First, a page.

Acronyms a plenty
May drive some up the wall.
O.M.G and W.T.F
You haven’t heard them all??

Now social media, it may seem I loathe you
For wasting all my time.
But if you were not in my life
Then where would I share this rhyme?

A great big thanks to all who continue to read this blog and engage with my mixed up mind on social media :)


Filed under General Rambliings, Writing

Character Count

Another post about her writing journey? Really? What’s come over her?

Yes, folks, don’t change the channel. I know I haven’t done a rant for a few weeks, but you know, this blog is called Writeaway so I do feel a little as though I am false advertising at times.

Anyway, for those of you who have followed this blog for sometime, you will know all the headaches and doubts I have about my novel in progress, as well as the great things I love about it. (Yes, I do; remember the A-Z from last year? There you go.)

You may also be aware that I consider myself to be a plot driven writer, rather than a character driven writer. Many blogs and writers will tell you this is the way to doom and unpublishable work, because if a reader can’t identify and root for the character they can’t give a damn about the plot. I’d agree with this (but only to a certain extent). I would argue there are plenty of adults who don’t worry about either so much. I haven’t read 50 Shades, but from what I can gather, neither the characters or the plot stand up too well, yet look at its success. Hmmmm. That old chestnut, hey?

So as always with writing and with regards to writing my own novel I have to put the blinkers on from time to time and not heed all the ‘rules’ and ‘advice’. As I’ve often said: yes, there are certain rules which need to be adhered to, but essentially I need to write what I feel is in me, and it so happens that my characters are not, as so many writers profess, “speaking to me in my head” or “taking over my life,” whilst I am trying to go about my daily business.  They are just not. It was in a previous post entitled “Losing the Plot” that I talked about this. I think of a plot first and characters come only when I start writing dialogue on the page. That’s just how it is for me, right or wrong, we shall see. It is why I have to ignore social media most of the time because there are a lot of writers out there spouting their advice as though it were gospel, and as any atheist will argue, that’s a load of tosh as well.

So, today I was turning over in my head what my editor may say about my characters (other than “why are they all named after motorway service stations or mash-ups of UK place names?”),  and thinking more so with regard to the question do the characters drive the plot or does the plot drive the characters? And then I stopped questioning myself and thought…”You know what, I don’t care, I’m just going to blog my thoughts on this subject.”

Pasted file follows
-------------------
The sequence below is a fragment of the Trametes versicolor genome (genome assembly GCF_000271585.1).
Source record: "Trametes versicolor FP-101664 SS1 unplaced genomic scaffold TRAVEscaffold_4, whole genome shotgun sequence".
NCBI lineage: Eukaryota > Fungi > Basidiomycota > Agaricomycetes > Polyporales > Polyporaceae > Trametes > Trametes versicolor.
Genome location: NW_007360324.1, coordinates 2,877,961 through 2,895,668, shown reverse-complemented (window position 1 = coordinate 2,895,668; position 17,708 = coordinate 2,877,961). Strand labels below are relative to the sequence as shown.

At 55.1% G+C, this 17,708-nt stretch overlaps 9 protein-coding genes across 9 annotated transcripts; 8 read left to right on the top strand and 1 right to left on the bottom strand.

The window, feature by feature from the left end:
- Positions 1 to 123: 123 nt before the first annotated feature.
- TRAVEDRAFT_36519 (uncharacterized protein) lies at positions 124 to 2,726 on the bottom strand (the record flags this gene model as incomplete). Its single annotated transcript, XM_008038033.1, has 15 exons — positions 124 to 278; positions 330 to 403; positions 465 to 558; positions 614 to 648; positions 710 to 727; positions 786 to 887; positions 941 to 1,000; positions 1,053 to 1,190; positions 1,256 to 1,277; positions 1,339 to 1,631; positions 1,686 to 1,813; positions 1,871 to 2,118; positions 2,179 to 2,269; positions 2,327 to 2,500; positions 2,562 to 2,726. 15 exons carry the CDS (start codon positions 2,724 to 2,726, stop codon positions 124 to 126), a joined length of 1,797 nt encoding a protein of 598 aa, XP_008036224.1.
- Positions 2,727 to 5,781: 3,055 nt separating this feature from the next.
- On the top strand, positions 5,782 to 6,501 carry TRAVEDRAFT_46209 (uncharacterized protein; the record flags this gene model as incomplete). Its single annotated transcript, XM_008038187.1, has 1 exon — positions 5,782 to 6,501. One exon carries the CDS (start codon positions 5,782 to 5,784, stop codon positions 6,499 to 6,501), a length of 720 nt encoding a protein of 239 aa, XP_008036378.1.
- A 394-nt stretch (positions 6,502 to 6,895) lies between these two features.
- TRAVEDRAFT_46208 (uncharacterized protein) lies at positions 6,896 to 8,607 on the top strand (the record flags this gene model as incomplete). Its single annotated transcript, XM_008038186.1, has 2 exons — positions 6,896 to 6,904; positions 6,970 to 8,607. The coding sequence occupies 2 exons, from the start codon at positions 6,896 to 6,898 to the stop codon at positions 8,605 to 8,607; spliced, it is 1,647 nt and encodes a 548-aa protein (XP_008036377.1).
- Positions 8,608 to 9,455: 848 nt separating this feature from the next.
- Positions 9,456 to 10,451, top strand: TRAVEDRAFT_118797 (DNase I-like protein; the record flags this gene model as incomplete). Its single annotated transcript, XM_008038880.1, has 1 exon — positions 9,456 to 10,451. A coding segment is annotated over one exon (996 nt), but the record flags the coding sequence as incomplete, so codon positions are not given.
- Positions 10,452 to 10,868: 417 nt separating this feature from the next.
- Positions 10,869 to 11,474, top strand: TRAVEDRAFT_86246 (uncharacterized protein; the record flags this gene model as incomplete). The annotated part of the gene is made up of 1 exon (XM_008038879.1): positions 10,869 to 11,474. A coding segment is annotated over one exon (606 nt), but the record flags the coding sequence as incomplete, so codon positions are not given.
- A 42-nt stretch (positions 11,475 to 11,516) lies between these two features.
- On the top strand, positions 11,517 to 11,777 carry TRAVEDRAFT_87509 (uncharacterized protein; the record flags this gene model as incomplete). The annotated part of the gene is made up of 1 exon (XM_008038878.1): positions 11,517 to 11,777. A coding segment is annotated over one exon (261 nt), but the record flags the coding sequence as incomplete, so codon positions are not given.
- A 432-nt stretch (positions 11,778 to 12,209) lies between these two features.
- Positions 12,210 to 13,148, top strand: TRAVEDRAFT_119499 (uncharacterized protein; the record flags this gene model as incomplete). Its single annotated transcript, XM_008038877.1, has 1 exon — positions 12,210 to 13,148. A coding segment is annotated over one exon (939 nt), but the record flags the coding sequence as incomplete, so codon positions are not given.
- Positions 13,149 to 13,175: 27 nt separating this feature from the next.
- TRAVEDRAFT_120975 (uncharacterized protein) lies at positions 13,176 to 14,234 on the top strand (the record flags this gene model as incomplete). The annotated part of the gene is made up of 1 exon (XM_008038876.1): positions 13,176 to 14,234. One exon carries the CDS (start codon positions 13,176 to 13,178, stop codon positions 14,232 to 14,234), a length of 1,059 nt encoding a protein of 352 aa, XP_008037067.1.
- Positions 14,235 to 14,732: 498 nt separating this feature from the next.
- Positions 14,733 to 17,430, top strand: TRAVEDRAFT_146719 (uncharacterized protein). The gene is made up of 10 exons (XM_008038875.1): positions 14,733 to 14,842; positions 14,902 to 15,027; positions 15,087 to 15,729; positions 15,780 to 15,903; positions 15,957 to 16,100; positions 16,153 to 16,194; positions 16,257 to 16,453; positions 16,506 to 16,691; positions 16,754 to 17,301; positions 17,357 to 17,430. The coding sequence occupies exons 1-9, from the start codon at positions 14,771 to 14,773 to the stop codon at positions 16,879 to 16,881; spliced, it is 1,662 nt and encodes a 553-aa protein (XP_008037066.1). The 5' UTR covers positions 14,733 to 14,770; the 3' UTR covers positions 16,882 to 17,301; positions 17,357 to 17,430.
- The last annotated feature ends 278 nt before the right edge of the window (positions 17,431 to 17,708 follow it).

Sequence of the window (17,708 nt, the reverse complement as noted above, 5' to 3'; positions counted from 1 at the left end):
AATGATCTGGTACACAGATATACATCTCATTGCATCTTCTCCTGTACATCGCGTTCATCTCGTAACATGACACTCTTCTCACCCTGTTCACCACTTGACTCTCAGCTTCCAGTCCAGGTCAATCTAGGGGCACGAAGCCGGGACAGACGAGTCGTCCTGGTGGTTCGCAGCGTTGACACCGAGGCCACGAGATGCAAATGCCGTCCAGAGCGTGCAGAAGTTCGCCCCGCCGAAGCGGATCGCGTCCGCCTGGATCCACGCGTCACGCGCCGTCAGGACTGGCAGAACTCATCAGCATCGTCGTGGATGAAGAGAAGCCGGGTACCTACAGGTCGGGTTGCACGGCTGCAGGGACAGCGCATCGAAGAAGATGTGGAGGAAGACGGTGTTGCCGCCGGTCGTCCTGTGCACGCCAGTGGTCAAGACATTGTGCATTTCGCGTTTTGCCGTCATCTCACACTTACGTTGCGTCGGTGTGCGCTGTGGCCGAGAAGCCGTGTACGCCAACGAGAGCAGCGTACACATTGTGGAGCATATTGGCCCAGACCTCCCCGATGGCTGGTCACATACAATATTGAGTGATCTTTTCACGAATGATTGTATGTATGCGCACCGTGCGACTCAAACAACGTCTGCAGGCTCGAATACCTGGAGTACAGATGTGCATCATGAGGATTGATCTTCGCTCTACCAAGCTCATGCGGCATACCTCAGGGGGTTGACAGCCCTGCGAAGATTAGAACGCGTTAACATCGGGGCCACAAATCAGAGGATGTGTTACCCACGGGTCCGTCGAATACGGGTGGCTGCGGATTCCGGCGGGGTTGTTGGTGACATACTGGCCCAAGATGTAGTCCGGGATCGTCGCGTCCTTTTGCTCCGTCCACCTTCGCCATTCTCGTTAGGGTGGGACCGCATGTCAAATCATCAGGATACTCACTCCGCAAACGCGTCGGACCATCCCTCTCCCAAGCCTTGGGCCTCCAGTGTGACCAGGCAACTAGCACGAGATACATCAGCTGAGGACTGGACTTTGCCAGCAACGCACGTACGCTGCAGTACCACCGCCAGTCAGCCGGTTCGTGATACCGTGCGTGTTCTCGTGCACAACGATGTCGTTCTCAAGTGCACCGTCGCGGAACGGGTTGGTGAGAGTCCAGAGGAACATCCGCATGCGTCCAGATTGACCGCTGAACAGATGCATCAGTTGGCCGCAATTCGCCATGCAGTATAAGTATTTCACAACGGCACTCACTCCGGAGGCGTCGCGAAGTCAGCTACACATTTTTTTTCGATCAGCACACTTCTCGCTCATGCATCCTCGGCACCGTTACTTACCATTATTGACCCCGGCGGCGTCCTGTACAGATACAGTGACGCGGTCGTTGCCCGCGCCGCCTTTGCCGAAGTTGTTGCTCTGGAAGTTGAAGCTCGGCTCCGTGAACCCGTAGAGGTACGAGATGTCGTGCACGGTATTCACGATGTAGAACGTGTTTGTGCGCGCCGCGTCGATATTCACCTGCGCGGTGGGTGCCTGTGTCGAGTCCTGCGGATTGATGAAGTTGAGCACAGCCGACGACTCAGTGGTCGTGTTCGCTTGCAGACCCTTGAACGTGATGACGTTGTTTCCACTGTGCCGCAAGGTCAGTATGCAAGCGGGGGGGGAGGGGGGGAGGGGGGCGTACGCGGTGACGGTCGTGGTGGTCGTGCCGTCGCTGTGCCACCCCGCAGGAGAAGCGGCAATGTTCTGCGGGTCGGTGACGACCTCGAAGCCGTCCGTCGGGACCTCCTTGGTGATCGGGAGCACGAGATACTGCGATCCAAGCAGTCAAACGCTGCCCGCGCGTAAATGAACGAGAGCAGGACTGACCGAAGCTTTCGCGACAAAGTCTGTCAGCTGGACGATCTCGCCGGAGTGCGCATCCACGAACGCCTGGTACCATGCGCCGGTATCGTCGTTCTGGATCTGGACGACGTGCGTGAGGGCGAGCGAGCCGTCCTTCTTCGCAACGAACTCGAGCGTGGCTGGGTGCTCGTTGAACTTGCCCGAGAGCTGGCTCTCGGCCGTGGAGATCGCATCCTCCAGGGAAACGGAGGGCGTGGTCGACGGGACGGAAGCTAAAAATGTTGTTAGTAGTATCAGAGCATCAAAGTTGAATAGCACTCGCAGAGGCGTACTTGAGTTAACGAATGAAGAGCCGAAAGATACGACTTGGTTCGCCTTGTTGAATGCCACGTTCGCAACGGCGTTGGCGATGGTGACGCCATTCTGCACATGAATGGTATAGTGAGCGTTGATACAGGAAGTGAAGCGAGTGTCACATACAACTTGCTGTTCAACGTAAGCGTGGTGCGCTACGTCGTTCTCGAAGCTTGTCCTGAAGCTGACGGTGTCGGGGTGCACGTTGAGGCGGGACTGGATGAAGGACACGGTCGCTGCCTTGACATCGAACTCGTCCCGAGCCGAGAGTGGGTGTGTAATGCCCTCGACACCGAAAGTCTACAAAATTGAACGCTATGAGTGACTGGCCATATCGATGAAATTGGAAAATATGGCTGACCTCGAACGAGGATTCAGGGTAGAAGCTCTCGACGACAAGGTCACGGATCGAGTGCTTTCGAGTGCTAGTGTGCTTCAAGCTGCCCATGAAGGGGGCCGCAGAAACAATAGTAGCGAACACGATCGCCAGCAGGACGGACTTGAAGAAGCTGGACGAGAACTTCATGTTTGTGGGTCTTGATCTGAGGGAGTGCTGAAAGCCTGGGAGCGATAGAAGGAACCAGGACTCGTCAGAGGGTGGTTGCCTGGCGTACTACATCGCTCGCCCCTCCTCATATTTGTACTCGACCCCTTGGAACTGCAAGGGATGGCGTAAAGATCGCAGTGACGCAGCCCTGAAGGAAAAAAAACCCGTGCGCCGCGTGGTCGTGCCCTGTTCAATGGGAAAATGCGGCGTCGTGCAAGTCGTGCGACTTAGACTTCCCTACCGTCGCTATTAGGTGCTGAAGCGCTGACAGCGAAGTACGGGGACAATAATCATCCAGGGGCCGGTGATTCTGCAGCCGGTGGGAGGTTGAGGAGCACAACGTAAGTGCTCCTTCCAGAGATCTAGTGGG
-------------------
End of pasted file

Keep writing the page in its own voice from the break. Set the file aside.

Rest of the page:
And this got me to  thinking about all the books I loved as a child and how plot won me over every time.

1) The Lion The Witch and the Wardrobe. Most of the characters got right up my nose actually. Other than the White Witch and Edmund. Lucy was sappy, Susan and Peter as dull as ditch-water, talking Beavers and a fawning Fawn. Then there was Aslan and well, he was just a lion who sacrificed himself. That book was all about plot (and God and Jesus and stuff, not that I got that from it at all when I was ten)! But I don’t think CS Lewis spent an awful lot of time drawing his characters out. I could be wrong, but what I loved about that book (and The Magician’s Nephew – more so actually) was the plot. The story and the way it developed. Just the simple notion there was another land through a wardrobe or pools of water in woods or by putting on a magical ring. Cool.

2) Anything by Enid Blyton: Oh come on. The Famous Five? The Secret Seven? Plot, plot and more plot. The mystery was what kept me reading, not Dick or George or er…who were the other ones again? The Naughtiest Girl in The School only had me hooked because I wanted to go to boarding school and have a tuck box and go to the shop to buy stamps and write letters home. Elizabeth could have been Alfred for all I cared.

3) All Fairy Tales. All of them. Generic characters with the odd baddy to spice it up. (Rumplestiltskin anyone?) Why is it only the baddies who were any fun or actually the ones who drove the plot forward? (Incidentally, I worried that my antagonist is the one who drives the plot forward in Book 2 as oppose to Toddington. I’ll wait for the back lash on that little piece of literary rule breaking and rebellion, but as I’m, essentially, writing a fancy, long fairy tale, I think I’m going to just have the guts and conviction to go with it.)

4) I’d even go as far as to say Harry Potter himself is not the character who kept me reading that particular series of books. Professor Snape? Yes. Ron and Hermione? Yes. Wanting to find out out what magic spell they’d all learn next? Yes. Harry was, for me, quite bland, and although I cared about him a bit, it was more that I cared for the wizarding world and the effect Voldemort had on that and how they were all going to collectively defeat him. All the little plot twists and turns around Snape actually engaged me more than the main plot. And actually Voldemort’s back story was far more riveting than Harry’s.